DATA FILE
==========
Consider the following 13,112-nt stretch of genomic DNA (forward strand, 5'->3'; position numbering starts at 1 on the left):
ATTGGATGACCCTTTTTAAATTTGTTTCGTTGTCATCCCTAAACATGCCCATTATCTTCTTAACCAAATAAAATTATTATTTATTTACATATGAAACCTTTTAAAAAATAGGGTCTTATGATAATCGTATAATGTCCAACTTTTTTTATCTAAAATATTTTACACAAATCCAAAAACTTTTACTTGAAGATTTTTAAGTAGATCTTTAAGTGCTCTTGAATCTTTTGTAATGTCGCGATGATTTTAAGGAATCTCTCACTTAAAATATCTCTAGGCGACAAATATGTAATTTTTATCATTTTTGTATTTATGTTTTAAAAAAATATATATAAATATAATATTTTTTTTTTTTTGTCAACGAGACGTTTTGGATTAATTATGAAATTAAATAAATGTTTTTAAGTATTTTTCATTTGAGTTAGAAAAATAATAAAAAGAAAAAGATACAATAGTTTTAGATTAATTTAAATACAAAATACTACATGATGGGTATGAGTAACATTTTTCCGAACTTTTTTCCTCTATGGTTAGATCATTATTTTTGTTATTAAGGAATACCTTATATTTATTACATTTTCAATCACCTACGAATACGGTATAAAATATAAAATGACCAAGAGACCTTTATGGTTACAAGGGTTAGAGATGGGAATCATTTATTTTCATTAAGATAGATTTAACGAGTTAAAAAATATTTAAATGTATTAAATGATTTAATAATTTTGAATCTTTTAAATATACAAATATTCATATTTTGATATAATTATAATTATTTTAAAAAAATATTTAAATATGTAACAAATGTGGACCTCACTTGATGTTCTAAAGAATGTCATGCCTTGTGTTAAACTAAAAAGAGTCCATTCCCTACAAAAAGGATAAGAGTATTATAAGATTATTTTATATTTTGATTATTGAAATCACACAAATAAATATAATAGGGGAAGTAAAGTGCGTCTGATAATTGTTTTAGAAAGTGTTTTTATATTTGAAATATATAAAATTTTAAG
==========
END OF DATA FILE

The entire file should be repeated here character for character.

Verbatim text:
Consider the following 13,112-nt stretch of genomic DNA (forward strand, 5'->3'; position numbering starts at 1 on the left):
ATTGGATGACCCTTTTTAAATTTGTTTCGTTGTCATCCCTAAACATGCCCATTATCTTCTTAACCAAATAAAATTATTATTTATTTACATATGAAACCTTTTAAAAAATAGGGTCTTATGATAATCGTATAATGTCCAACTTTTTTTATCTAAAATATTTTACACAAATCCAAAAACTTTTACTTGAAGATTTTTAAGTAGATCTTTAAGTGCTCTTGAATCTTTTGTAATGTCGCGATGATTTTAAGGAATCTCTCACTTAAAATATCTCTAGGCGACAAATATGTAATTTTTATCATTTTTGTATTTATGTTTTAAAAAAATATATATAAATATAATATTTTTTTTTTTTTGTCAACGAGACGTTTTGGATTAATTATGAAATTAAATAAATGTTTTTAAGTATTTTTCATTTGAGTTAGAAAAATAATAAAAAGAAAAAGATACAATAGTTTTAGATTAATTTAAATACAAAATACTACATGATGGGTATGAGTAACATTTTTCCGAACTTTTTTCCTCTATGGTTAGATCATTATTTTTGTTATTAAGGAATACCTTATATTTATTACATTTTCAATCACCTACGAATACGGTATAAAATATAAAATGACCAAGAGACCTTTATGGTTACAAGGGTTAGAGATGGGAATCATTTATTTTCATTAAGATAGATTTAACGAGTTAAAAAATATTTAAATGTATTAAATGATTTAATAATTTTGAATCTTTTAAATATACAAATATTCATATTTTGATATAATTATAATTATTTTAAAAAAATATTTAAATATGTAACAAATGTGGACCTCACTTGATGTTCTAAAGAATGTCATGCCTTGTGTTAAACTAAAAAGAGTCCATTCCCTACAAAAAGGATAAGAGTATTATAAGATTATTTTATATTTTGATTATTGAAATCACACAAATAAATATAATAGGGGAAGTAAAGTGCGTCTGATAATTGTTTTAGAAAGTGTTTTTATATTTGAAATATATAAAATTTTAAG